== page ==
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Old 07-01-2008
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MedSailor MedSailor is offline
"Fairhaven" Formosa 41
 
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Learn from our @*^#&-up

I was out racing in a non-flying sails club race this weekend and during a pole take-down at the leward mark we proceeded to get into the biggest line snafup that I have ever seen. During the confusion I noticed that some of this could have been avoided with a simple change.

Here's what happened: we had our 150genny up (too big) in 18kts true. As we disconnected the pole the sail immediately went forward of the headstay and there was too much slack in the lazy sheet. BOTH sheets origamied themselves all over the anchor roller (a 4" protrusion) the pulpit and the nav light. It was a nightmare! The sail kept twisting and the sheets kept fouling.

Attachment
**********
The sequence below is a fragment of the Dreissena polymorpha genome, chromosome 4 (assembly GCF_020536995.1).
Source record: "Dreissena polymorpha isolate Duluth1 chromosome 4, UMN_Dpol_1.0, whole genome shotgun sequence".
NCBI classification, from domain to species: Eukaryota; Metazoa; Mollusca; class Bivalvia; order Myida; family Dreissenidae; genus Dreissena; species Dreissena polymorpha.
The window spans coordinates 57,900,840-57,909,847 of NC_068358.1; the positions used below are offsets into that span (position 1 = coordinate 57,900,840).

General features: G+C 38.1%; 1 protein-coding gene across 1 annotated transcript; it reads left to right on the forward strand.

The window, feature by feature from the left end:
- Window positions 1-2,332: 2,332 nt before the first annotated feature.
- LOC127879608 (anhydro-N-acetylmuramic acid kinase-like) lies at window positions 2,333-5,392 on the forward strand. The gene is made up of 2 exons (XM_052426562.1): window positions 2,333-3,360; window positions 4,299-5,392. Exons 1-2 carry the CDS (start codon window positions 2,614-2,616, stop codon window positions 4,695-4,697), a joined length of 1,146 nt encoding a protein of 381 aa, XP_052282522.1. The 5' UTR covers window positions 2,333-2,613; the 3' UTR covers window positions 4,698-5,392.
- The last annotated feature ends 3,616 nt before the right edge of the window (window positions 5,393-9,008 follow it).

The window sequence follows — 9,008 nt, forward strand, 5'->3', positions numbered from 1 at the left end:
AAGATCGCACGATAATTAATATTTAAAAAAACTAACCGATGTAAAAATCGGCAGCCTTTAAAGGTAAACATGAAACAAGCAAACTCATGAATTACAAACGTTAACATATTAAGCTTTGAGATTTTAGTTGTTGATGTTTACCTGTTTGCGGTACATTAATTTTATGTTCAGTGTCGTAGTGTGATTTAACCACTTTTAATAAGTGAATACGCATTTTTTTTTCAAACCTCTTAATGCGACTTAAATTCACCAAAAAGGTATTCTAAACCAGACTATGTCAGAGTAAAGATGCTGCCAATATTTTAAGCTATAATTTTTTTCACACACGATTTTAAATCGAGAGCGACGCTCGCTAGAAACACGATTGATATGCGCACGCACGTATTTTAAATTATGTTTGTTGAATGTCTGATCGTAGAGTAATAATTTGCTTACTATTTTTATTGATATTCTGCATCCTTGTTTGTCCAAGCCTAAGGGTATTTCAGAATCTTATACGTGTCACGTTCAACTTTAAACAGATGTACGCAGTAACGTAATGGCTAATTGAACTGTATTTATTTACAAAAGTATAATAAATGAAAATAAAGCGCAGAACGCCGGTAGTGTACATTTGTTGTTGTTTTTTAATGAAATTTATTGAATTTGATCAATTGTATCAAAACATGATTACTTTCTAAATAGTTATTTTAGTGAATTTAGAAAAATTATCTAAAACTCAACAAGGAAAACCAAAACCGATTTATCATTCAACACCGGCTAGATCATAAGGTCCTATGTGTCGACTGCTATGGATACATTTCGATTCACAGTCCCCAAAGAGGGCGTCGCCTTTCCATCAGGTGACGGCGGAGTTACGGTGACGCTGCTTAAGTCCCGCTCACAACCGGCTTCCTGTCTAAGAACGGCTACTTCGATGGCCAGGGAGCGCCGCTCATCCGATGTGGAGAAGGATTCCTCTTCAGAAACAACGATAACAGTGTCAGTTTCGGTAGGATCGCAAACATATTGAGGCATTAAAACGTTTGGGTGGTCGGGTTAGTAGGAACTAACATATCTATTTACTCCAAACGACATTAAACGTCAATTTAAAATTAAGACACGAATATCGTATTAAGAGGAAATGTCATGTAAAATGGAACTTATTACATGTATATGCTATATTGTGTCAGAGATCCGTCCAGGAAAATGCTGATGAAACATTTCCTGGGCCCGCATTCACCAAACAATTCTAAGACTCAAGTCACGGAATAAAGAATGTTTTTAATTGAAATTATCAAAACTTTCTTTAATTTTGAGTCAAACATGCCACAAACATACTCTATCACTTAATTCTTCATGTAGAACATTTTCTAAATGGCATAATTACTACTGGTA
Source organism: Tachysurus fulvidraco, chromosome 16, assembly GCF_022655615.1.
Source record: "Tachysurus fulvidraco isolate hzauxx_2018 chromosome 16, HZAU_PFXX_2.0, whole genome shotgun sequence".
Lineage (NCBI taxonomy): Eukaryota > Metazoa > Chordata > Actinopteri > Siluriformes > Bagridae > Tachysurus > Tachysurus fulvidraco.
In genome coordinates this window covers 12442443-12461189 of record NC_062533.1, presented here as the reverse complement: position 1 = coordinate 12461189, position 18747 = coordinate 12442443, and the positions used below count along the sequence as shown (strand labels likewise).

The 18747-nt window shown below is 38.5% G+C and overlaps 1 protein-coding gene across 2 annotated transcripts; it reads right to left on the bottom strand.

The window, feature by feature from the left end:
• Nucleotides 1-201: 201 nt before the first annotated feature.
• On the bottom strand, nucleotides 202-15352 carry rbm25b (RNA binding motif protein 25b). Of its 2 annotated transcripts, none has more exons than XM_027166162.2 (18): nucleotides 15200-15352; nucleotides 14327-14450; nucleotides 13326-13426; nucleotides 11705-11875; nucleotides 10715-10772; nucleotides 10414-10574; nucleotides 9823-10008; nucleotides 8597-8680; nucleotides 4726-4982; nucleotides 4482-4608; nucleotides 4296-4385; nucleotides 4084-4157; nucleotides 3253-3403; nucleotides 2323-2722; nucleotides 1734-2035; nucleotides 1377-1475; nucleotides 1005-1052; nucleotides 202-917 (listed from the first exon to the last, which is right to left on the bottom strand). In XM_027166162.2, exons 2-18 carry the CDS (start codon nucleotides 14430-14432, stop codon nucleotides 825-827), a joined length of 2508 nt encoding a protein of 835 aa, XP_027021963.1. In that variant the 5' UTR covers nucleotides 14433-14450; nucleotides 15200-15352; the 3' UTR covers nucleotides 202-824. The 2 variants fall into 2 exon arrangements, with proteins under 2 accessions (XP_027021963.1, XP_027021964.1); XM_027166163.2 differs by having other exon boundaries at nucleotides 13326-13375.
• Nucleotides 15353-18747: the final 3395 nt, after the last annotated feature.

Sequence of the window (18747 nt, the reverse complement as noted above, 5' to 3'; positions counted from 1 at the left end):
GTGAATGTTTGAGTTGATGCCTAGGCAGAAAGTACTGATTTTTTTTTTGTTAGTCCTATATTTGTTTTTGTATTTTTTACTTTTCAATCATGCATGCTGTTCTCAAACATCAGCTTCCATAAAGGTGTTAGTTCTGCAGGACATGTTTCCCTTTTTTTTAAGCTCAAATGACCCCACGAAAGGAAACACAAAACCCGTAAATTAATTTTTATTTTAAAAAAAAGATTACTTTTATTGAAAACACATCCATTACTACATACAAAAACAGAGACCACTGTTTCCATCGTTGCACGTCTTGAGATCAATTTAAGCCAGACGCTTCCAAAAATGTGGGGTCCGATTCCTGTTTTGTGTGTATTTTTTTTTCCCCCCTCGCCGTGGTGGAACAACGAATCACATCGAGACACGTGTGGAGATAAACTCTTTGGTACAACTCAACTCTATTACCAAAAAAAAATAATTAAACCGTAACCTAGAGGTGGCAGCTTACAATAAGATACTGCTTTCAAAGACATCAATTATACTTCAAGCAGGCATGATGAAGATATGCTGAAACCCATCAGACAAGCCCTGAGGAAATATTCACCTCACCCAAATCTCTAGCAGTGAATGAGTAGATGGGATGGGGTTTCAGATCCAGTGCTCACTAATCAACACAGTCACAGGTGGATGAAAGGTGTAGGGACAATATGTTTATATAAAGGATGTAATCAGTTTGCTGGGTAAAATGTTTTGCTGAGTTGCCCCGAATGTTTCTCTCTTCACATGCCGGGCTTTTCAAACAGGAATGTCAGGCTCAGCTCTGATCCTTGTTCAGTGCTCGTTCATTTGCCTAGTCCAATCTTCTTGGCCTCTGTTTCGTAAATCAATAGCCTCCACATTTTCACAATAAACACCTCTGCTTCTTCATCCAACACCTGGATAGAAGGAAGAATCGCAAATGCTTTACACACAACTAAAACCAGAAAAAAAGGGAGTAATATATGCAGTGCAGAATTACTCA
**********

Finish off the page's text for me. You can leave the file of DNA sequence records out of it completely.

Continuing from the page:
The captain called to let go of the windward sheet and just tack the sail around the headstay like an asymmetric and we could sort it out later. Here's the part where things got really ugly. In the confusion nobody could tell what was the windward sheet and what (in the tangled cluster) was the leward sheet. We tried leading sheets several times to find that we were zig-zagging them all over the boat. The captain was about to have a stroke.

It suddenly occurred to me that different colored sheets would have been very useful. Of course it would have also been useful to have the right sized headsail, more sheet tension and perhaps more attentive trimmers, less crap up on the bow (though there isn't much and we've never had this happen before. I've seen different colored sheets before on boats and always thought of them as a bit of a gimmick, but we sure could have used them to decrease the magnitude of our huge fubar.

MedSailor
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"True, your boat will outperform mine to windward, but my boat will always outperform yours at anchor." --MedSailor
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